4.    Don’t shop hungry – It’s a physiological fact: People who have not eaten before going to the store are more likely to load up on unnecessary items. Make sure to eat a little something so you are not at the mercy of low blood sugar or hunger pangs. Be strong! Your family is depending on you.

3.    Use Store Card – Many big chain stores now offer deep discounts on certain items to customers who use their loyalty cards, which also allow store owners to track your purchases and market directly to your preferences. But the costs of these discounts are simply added to all the other items that are not discounted. Sign up for these free cards at the big chains, but try to buy only the discounted items. You usually will be able to find the non-discounted items on your list for less somewhere else.

2.   Zone Your List – Grocery stores are like casinos: The more time you spend in them, the more money you’ll spend. Remember, marketing experts work hard to convince you to buy their products. Minimize your exposure by zoning your grocery list for maximum efficiency – group produce with produce, canned goods with canned goods, etc. Also, spend less time shopping by going during the least busy hours  — after dinner or early in the morning, if possible. If you only shop weekend afternoons, odds are you’ll be stuck in an aisle longer and end up buying more items.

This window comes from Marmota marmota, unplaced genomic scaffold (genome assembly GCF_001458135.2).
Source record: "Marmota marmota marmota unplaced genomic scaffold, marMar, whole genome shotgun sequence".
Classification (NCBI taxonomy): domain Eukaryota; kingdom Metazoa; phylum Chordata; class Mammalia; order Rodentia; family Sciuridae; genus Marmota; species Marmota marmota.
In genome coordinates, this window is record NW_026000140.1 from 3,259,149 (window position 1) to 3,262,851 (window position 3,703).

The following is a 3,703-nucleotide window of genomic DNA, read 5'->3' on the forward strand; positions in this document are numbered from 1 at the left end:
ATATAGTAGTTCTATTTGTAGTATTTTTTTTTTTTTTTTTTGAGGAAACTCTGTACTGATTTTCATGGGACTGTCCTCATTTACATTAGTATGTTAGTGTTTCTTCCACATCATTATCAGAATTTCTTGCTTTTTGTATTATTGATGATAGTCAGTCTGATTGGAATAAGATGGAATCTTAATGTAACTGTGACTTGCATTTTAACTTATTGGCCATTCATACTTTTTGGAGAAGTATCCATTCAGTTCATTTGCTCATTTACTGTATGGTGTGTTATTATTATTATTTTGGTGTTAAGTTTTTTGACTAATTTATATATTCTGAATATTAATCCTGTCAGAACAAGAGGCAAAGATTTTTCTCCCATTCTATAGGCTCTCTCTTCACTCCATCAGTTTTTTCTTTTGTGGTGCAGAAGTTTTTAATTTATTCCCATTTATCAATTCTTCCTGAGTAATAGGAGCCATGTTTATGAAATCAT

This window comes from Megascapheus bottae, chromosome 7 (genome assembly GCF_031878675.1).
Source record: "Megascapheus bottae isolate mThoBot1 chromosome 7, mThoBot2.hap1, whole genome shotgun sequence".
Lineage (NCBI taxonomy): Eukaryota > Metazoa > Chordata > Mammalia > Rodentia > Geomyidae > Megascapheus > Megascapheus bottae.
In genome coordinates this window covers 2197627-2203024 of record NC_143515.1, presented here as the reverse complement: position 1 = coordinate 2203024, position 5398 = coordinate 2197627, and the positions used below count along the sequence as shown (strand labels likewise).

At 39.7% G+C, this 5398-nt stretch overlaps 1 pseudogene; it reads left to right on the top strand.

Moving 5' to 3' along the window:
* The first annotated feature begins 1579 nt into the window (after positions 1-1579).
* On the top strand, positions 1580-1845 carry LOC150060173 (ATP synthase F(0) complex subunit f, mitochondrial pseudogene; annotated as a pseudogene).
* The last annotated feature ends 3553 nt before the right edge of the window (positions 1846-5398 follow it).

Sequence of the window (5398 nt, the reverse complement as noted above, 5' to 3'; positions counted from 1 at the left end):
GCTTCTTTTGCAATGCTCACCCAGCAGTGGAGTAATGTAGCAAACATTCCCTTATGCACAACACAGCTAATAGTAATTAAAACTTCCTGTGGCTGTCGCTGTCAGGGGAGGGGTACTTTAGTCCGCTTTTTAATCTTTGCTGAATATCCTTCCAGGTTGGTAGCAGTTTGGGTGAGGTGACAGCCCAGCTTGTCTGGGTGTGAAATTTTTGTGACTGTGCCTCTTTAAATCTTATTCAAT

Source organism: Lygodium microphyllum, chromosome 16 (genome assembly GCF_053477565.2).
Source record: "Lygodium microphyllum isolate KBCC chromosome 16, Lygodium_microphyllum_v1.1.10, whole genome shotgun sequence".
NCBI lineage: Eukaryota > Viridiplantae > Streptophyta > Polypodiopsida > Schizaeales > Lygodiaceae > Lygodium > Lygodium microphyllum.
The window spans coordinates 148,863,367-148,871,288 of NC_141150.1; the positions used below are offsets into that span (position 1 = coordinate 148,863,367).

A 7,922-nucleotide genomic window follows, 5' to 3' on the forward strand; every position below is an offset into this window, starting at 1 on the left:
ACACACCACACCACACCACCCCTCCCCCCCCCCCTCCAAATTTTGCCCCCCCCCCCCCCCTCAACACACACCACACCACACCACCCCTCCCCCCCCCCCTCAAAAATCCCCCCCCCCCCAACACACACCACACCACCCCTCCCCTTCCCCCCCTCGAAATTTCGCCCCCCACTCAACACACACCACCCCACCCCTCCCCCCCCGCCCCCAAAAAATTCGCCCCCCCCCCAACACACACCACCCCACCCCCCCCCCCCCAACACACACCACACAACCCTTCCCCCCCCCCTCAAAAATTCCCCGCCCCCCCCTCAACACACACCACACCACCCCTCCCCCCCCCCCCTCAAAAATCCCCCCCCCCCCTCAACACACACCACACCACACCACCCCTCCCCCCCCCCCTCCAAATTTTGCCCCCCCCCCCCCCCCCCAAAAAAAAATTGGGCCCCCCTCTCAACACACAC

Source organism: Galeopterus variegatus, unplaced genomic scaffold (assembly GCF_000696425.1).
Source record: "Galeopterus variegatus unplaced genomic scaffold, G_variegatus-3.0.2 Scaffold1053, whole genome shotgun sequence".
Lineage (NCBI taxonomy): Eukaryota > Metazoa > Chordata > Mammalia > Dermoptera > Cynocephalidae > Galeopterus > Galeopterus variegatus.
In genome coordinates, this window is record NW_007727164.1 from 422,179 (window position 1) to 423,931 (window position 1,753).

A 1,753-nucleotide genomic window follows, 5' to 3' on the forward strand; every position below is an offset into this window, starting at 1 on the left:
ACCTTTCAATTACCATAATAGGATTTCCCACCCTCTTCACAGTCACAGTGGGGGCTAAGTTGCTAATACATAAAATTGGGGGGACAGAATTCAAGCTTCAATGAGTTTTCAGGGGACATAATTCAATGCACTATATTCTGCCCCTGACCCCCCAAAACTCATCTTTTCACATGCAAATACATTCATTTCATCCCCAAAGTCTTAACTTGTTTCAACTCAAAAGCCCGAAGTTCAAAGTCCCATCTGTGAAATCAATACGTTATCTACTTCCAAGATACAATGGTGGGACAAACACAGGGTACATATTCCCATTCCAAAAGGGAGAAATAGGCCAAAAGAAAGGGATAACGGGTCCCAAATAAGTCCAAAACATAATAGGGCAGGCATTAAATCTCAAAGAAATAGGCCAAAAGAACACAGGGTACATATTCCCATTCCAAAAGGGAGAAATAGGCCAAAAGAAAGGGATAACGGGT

1.    Stick to your list – This is the most important rule: If it isn’t on the list, don’t buy it. Carefully create your shopping list before you set out, listing every item you need for the menus you have planned. Before you leave, double check to make sure you don’t already have any of these items. While shopping, if you are tempted to reach for an item not on your list, resist this temptation and make a note to come back for it another time. You’ll be surprised when you get home how much you really didn’t need that item.